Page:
Assistant Professor of American Studies & Literature
Director of the Martha Heasley Cox Center for Steinbeck Studies
Public Voices Fellow, the Op-Ed Project (2022-2023)
Ph.D. in Cultural Studies & English, Claremont Graduate University
MA in Humanities & Social Thought, New York University
BA in Liberal Studies, Minor in English, Sonoma State University
Daniel Lanza Rivers (they/them) is a queer/non-binary scholar working at the intersections of environmental humanities, ethnic studies, gender & sexuality studies, settler colonial studies, and U.S. literature. Daniel's writing has appeared in Terrain.org, American Quarterly,The San Francisco Chronicle, Women's Studies, the Steinbeck Review, Apogee, Bay Area News Matters, and the edited collections Becoming Feral: a Bestiary and Writing the Golden State (forthcoming 2024).
In its broadest framing, Daniel's writing places archives of literature, creative production, and public discourse in conversation with the material and environmental histories that shape our collective sense of possibility, place, and nature. The goal of this work is to better understand the ways that literary, cultural, and commercial speculations about the living world have shaped patterns of extraction, ecological degradation, and environmental injustice. Along with examining archives of Anthropocene speculation, this research analyzes work from writers and activists who envision equitable, sustainable, and decolonial futures. Daniel's book, Life Outside: Speculative Ecologies, Decolonial Horizons is in contract with Duke University Press. Life Outside uses an applied environmental humanities approach to ask how settler colonial speculations about California’s natural state have shaped the region’s literature, and its development as an agricultural economy, a set of interlocking ecosystems, and a site of political dissent and decolonial activism.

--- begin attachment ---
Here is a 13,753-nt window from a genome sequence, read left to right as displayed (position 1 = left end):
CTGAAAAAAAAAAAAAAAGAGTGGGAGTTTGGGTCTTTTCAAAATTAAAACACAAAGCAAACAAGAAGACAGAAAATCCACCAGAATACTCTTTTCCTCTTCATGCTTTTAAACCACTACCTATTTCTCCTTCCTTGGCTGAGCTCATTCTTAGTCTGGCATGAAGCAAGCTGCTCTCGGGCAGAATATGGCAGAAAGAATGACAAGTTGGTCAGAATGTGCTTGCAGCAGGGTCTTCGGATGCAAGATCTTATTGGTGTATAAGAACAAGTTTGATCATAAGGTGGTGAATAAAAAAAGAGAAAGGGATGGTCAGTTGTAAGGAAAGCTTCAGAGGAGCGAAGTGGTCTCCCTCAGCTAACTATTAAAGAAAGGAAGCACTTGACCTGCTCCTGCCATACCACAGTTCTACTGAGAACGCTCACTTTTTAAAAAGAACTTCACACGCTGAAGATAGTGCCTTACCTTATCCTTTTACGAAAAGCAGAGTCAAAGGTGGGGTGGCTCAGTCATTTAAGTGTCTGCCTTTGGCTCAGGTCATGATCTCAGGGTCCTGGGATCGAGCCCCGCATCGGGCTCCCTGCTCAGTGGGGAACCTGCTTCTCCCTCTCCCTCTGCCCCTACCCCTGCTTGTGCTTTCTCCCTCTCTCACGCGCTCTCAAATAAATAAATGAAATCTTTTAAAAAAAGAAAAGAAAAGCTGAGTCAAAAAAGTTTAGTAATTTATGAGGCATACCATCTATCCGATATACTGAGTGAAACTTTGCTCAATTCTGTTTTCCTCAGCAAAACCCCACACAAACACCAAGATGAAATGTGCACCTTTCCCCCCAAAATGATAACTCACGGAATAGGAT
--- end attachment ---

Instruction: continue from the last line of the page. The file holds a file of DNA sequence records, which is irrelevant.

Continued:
Daniel's other recent publication credits include a hybrid creative nonfiction essay, "Nevada," which appeared in Terrain.org, and was nominated for the John Burroughs Nature Writing Award. And a guest editorship of the special issue of Women's Studies titled "Futures of Feminist Science Studies." Daniel's work in feminist science studies (FSS) grew out of their interest in histories of evolutionary and environmental thought, and it informs their approach to analyzing relationships of power among ecology and culture. This work also informs their pedagogy in AMS 139: Animals & Society, an upper-division science GE course that Daniel co-designed with Funie Hsu (Humanities/American Studies).
Daniel is also Director of the Martha Heasley Cox Center for Steinbeck Studies, where they coordinate the Center's various programs, including Steinbeck in the Schools, the John Steinbeck "In the Souls of the People" Award, and the biannual Steinbeck Studies conference. You can learn more about the Center and its programs at www.steinbeck.com.
Courses Taught at SJSU:
AMS 1A: American Cultures to 1877
AMS 1B: American Cultures 1877 to Present
AMS 10: Stories that Make America
AMS 139: Animals & Society
AMS/HUM/ENVS 159: Nature & World Cultures
AMS/HUM/RELS 160: Water & Culture
ENGL 30: Literature and the Environment
ENGL 70: Emerging Modernisms and Beyond
ENG 167: Steinbeck
ENGL/WGSS 184: Queer Literary Studies
ENG 281: Special Topics: Environmental Futures
Office Hours: M/W, 11:00-11:30, 4:30-5PM, Clark 420C